Could a Mutual Will be Right for you?
What is a Mutual Will?
A mutual will is when two people agree to signing wills pursuant to a contract between them. This contract outlines that the two people (usually domestic partners or spouses) agree to make their wills as they have agreed together and agree that they won’t alter, change or revoke those wills during their lifetimes or after the death of one of them.
These types of wills are often applied to and prove highly effective for blended families (ie where the couple bring children of another relationship into a new relationship). Mutual wills can ensure that if the child’s parent dies, their new partner is bound to carry out the deceased’s parent’s wishes, usually giving some of the assets of the estate to that child. Consider the example below.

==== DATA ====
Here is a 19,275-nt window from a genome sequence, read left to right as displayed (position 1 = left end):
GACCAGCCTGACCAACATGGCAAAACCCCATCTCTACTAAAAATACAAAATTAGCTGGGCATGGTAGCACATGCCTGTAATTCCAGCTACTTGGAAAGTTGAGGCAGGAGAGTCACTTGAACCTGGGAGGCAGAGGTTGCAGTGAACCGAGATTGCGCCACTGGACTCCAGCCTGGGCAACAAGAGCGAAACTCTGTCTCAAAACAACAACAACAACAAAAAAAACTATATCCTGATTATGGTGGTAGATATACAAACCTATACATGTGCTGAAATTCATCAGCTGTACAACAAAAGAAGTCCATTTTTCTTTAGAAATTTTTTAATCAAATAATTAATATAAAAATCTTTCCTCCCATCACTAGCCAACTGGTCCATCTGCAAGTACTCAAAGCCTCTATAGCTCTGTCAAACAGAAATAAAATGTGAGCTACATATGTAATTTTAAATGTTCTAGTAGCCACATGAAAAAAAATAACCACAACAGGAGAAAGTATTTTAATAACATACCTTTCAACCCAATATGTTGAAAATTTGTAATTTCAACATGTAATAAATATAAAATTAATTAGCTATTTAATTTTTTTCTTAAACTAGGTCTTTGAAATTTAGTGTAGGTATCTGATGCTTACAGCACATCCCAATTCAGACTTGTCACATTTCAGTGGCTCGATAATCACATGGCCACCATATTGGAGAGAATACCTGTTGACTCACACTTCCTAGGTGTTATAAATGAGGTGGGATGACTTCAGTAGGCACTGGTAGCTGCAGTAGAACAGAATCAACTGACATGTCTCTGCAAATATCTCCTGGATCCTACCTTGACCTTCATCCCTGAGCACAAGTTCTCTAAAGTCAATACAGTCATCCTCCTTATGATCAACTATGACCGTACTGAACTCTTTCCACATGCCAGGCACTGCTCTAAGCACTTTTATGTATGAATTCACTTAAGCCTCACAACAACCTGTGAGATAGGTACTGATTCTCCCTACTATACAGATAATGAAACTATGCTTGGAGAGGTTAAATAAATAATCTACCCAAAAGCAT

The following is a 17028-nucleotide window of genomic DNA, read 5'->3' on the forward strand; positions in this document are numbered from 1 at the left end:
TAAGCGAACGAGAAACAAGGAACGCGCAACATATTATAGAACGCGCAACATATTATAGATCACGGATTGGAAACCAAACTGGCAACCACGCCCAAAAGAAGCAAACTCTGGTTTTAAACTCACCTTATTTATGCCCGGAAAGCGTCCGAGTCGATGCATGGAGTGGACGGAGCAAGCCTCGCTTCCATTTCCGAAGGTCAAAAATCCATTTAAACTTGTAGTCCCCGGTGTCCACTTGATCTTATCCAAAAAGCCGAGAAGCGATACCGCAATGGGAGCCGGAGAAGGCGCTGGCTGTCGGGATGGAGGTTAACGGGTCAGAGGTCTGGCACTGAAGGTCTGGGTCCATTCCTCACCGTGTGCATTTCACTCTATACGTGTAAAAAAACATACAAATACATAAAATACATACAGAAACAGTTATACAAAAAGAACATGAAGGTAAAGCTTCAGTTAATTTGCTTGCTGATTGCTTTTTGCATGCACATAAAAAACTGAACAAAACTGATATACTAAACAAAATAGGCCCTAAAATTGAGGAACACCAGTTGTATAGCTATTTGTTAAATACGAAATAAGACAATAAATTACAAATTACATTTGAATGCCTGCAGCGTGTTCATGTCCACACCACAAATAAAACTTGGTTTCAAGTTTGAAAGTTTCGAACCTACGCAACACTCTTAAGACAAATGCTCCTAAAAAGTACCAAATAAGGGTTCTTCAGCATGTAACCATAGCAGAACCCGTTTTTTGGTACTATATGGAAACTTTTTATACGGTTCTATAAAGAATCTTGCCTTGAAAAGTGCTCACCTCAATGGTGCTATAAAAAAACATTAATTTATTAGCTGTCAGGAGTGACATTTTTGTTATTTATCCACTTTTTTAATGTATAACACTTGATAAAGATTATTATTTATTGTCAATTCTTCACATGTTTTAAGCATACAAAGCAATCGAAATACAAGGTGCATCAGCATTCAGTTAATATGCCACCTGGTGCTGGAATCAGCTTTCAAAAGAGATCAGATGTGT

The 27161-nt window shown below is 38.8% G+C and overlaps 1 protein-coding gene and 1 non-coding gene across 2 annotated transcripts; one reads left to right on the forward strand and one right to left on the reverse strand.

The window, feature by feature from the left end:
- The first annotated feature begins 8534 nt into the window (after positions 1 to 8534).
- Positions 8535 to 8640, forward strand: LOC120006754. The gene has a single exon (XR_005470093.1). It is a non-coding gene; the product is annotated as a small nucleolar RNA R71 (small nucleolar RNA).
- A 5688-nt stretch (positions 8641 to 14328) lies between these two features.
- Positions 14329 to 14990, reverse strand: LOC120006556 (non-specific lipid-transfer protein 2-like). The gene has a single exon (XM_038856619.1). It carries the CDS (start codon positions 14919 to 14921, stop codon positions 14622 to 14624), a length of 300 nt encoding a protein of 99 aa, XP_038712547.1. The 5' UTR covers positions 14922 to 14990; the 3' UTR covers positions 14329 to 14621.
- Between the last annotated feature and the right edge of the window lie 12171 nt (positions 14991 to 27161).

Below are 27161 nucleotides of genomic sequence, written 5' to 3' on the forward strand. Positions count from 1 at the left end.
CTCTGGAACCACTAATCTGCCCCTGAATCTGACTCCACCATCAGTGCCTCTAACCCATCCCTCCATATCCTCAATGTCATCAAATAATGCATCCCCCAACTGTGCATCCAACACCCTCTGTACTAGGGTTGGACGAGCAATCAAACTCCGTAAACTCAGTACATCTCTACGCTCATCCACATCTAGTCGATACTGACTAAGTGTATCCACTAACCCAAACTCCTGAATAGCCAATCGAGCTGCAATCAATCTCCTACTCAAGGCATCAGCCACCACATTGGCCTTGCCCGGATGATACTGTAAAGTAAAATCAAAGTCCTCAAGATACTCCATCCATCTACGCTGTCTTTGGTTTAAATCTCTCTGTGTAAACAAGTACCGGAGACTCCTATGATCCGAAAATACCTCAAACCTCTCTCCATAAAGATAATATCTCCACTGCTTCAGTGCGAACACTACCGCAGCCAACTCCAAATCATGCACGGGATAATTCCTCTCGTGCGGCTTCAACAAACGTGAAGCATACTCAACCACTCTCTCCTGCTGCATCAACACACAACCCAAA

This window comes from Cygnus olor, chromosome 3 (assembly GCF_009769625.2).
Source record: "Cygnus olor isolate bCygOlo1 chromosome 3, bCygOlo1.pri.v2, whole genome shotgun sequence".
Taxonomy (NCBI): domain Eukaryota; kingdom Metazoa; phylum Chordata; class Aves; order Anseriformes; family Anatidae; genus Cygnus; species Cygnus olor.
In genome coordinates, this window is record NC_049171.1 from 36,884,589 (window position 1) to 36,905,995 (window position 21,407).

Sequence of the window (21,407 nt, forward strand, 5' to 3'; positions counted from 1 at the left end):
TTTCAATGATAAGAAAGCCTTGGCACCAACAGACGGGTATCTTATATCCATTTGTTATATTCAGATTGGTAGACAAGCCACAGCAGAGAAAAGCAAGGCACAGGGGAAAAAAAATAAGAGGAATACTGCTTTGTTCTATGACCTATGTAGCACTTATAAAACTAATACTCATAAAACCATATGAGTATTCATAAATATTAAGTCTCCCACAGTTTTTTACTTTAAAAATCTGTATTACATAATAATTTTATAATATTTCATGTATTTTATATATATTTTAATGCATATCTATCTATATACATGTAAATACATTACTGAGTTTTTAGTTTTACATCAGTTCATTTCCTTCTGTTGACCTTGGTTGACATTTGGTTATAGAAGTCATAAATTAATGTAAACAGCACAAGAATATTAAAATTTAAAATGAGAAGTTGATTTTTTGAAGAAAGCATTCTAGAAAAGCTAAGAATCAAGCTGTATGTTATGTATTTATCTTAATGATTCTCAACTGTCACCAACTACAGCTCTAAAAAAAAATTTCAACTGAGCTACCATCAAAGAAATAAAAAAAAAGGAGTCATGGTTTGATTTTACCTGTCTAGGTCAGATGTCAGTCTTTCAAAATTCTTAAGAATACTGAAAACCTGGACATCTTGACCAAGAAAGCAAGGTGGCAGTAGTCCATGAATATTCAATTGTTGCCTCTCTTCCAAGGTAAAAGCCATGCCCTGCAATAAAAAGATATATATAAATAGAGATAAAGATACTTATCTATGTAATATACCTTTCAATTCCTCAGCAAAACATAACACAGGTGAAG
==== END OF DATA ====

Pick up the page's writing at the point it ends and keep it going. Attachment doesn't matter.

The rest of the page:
Julie and Mark have recently married. Julie has been divorced and has two children from her previous marriage, James and Jack. Mark has not been married before and has no children. If Julie dies, she wants everything to go to Mark, however, after Mark dies, she wants her assets to be given to her children. Mark agrees to this at the time of writing their wills and drafts his will to also reflect these wishes.
Without a mutual will agreement, after Julie’s death, Mark changes his mind and changes his will to give his assets, including the assets he has inherited from Julie’s estate, to his brother, Michael. James and Jack will therefore receive nothing of their mother’s estate. However, if a mutual will was in place, after Julie’s death Mark could not change his will: his estate would be carried out as was agreed, meaning that James and Jack will ultimately benefit from their mother’s estate.
Advantages and Disadvantages
There are a range of advantages and disadvantages to mutual wills.
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This article is general in nature. It does not constitute legal advice and should not be taken as such.